The State Needs to Overhaul its Housing Regulations

Originally printed in The Boston Globe

February 3, 2003
Charles Euchner (Executive Director, Rappaport Institute for Greater Boston)

Building housing in Greater Boston takes too much time, involves too many regulations, requires too much community process, does not take advantage of modern information systems - and, in the end, costs too much.
For years, government officials and nonprofit developers have strived to build and rehabilitate housing to meet the needs of the people and maintain the economic vitality of the region. Two approaches - mandates and partnerships - have dominated the efforts.
The primary mandate for housing has been Chapter 40B, which has jolted a number of cities and towns to develop strategies for building below-market housing, but has also provoked a bitter backlash. Local governments, meanwhile, have partnered with community developers to assemble tax credits, subsidies, land, and other assets to build housing. The Boston region has become a national model for such efforts, reviving once-lost neighborhoods like Jamaica Plain, Roxbury, and Dorchester.
But to address the housing crisis - from homeless shelters to middle-class homes - the state needs to overhaul a vast tangle of regulations.
The Commonwealth poses a paradox. On the one hand, everyone knows that housing prices threaten the economy and lives of ordinary people. From a 2-1 just two decades ago, the ratio of average home prices to average income has reached 5-1 today in Greater Boston. The average rent for a two-bedroom apartment is now $1,035.
But while the need is palpable, resistance to new housing is fierce. In community after community, residents say that the costs of housing are just too much. New homes bring new people, with expensive services not covered by local taxes. New homes also threaten open space, aggravate traffic congestion, and change the ''character of the community.''
NIMBYism's partner in crime is the regulatory system for housing development. From land acquisition to the opening of the home for the first time, regulations pose enormous barriers to building.
A recent study by the Pioneer Institute and the Rappaport Institute for Greater Boston has found a stubborn system that subverts housing development at every stage and in virtually every community. In a way, it is a wonder any housing gets built when you consider:
Land disposition. State and local governments take years to dispose of unused land. Even when the state acts, local governments often prevent land from being used for housing. Why is it hard to get ahold of tax-foreclosed properties, old state hospitals, and land near transit stations?
Building codes. It's not so much that the codes are too restrictive, as developers argue. But the code is opaque. It's often difficult to get access to information about the code. Perhaps more important, local officials quietly expand the codes' intent. The state needs to train and oversee these officials so builders are not given the runaround.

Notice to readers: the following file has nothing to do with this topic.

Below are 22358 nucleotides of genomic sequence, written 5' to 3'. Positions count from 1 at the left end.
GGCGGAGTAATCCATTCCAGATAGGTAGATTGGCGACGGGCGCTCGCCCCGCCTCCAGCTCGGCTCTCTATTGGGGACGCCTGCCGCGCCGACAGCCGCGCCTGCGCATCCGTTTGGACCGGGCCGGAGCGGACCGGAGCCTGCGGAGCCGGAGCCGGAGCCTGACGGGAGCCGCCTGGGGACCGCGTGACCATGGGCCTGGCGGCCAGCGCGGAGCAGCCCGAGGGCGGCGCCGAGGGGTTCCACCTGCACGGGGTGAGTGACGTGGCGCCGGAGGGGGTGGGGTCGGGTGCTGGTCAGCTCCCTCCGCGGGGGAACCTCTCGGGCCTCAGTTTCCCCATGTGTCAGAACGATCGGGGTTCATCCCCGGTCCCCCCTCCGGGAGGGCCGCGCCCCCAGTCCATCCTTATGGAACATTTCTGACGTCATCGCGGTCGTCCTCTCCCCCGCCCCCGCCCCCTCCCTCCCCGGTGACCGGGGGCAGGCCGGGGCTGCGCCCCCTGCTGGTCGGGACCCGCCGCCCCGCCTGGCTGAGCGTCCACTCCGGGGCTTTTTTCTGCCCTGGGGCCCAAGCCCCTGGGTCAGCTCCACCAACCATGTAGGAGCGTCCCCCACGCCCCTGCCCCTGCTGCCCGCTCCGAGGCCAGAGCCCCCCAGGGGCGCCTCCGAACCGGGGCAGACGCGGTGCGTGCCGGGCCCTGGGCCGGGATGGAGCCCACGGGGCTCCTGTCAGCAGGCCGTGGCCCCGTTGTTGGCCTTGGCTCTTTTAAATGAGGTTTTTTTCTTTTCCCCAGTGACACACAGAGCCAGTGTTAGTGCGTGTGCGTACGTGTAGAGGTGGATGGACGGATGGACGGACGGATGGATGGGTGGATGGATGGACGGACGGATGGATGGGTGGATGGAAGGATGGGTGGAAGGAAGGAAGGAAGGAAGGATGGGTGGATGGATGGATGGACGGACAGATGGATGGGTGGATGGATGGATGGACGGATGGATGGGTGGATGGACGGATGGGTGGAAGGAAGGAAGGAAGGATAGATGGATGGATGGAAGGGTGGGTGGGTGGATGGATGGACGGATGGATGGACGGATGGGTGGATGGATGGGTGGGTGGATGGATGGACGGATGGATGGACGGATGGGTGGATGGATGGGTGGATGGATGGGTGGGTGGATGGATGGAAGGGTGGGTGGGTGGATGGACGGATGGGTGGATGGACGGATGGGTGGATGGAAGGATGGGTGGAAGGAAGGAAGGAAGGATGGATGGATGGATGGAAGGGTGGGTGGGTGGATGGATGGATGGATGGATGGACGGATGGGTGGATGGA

Other ''specialty'' codes. Making matters worse, the building code is just one of nine state codes - each with its own board and process for local implementation. Code officials often do not talk with each other and sometimes adopt contradictory standards. The Commonwealth should pull these entities under one roof.
Local zoning. Cities and towns have dramatically ''down-zoned'' residential areas. In Boston, the home of the three-decker, it's now illegal to build one. A 5,000-square-foot lot in West Roxbury is now considered ''unbuildable'' because of new zoning. Virtually every neighborhood allows much less housing than just a generation ago.
Environmental regulations. The state's septic regulations are among the strictest in the nation, and development near wetlands is almost impossible. Many localities adopt regulations that far exceed state standards.
Community preservation. Sometimes, even when it's trying to help, government makes it harder to build housing. The Community Preservation Act, for example, allows localities to levy a property-tax surcharge to fund housing, open space, and historic preservation. Sounds like a good idea - until you realize that antihousing forces use the money to buy up buildable land to prevent housing development.
Community process. We have come a long way from the urban renewal era. These days, NIMBYists prevent housing from being built even on lots that once had housing. Rather than giving a handful of activists veto power, we need clear standards that allow housing development, shifting the burden of the argument in favor of the builders.
Mandates, money, and partnerships can build some housing, but not enough. Governor Mitt Romney should lead an effort to reduce barriers to housing.